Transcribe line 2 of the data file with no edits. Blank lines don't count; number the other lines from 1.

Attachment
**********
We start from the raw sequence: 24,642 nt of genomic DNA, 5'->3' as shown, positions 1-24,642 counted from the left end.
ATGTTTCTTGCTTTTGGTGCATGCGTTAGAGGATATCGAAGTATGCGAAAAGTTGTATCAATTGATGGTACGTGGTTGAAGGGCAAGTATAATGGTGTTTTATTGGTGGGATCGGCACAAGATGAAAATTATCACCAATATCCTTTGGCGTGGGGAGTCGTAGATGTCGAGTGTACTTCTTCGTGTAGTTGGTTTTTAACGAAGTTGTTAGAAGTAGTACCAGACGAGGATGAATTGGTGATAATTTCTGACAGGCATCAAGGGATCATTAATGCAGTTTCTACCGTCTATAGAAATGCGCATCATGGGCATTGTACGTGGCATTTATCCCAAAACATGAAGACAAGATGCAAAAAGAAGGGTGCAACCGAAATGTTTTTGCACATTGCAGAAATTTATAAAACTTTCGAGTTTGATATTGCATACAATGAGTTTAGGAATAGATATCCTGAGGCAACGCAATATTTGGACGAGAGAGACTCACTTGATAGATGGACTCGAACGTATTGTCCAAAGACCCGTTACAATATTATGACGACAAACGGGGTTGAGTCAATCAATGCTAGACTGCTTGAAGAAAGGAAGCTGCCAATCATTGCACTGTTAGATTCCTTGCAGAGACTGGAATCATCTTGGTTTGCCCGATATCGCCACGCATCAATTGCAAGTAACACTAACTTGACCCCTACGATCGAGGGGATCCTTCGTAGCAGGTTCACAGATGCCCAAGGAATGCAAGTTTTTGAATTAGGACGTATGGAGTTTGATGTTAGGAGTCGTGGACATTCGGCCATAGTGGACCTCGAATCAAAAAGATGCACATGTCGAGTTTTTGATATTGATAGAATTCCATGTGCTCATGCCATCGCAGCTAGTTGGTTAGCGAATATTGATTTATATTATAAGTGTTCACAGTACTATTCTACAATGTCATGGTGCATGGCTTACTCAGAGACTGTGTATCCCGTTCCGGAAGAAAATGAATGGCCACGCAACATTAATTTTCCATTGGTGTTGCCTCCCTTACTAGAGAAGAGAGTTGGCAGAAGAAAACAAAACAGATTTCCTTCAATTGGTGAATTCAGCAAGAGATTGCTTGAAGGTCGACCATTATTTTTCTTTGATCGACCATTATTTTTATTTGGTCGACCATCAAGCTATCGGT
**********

ATGTTTCTTGCTTTTGGTGCATGCGTTAGAGGATATCGAAGTATGCGAAAAGTTGTATCAATTGATGGTACGTGGTTGAAGGGCAAGTATAATGGTGTTTTATTGGTGGGATCGGCACAAGATGAAAATTATCACCAATATCCTTTGGCGTGGGGAGTCGTAGATGTCGAGTGTACTTCTTCGTGTAGTTGGTTTTTAACGAAGTTGTTAGAAGTAGTACCAGACGAGGATGAATTGGTGATAATTTCTGACAGGCATCAAGGGATCATTAATGCAGTTTCTACCGTCTATAGAAATGCGCATCATGGGCATTGTACGTGGCATTTATCCCAAAACATGAAGACAAGATGCAAAAAGAAGGGTGCAACCGAAATGTTTTTGCACATTGCAGAAATTTATAAAACTTTCGAGTTTGATATTGCATACAATGAGTTTAGGAATAGATATCCTGAGGCAACGCAATATTTGGACGAGAGAGACTCACTTGATAGATGGACTCGAACGTATTGTCCAAAGACCCGTTACAATATTATGACGACAAACGGGGTTGAGTCAATCAATGCTAGACTGCTTGAAGAAAGGAAGCTGCCAATCATTGCACTGTTAGATTCCTTGCAGAGACTGGAATCATCTTGGTTTGCCCGATATCGCCACGCATCAATTGCAAGTAACACTAACTTGACCCCTACGATCGAGGGGATCCTTCGTAGCAGGTTCACAGATGCCCAAGGAATGCAAGTTTTTGAATTAGGACGTATGGAGTTTGATGTTAGGAGTCGTGGACATTCGGCCATAGTGGACCTCGAATCAAAAAGATGCACATGTCGAGTTTTTGATATTGATAGAATTCCATGTGCTCATGCCATCGCAGCTAGTTGGTTAGCGAATATTGATTTATATTATAAGTGTTCACAGTACTATTCTACAATGTCATGGTGCATGGCTTACTCAGAGACTGTGTATCCCGTTCCGGAAGAAAATGAATGGCCACGCAACATTAATTTTCCATTGGTGTTGCCTCCCTTACTAGAGAAGAGAGTTGGCAGAAGAAAACAAAACAGATTTCCTTCAATTGGTGAATTCAGCAAGAGATTGCTTGAAGGTCGACCATTATTTTTCTTTGATCGACCATTATTTTTATTTGGTCGACCATCAAGCTATCGGT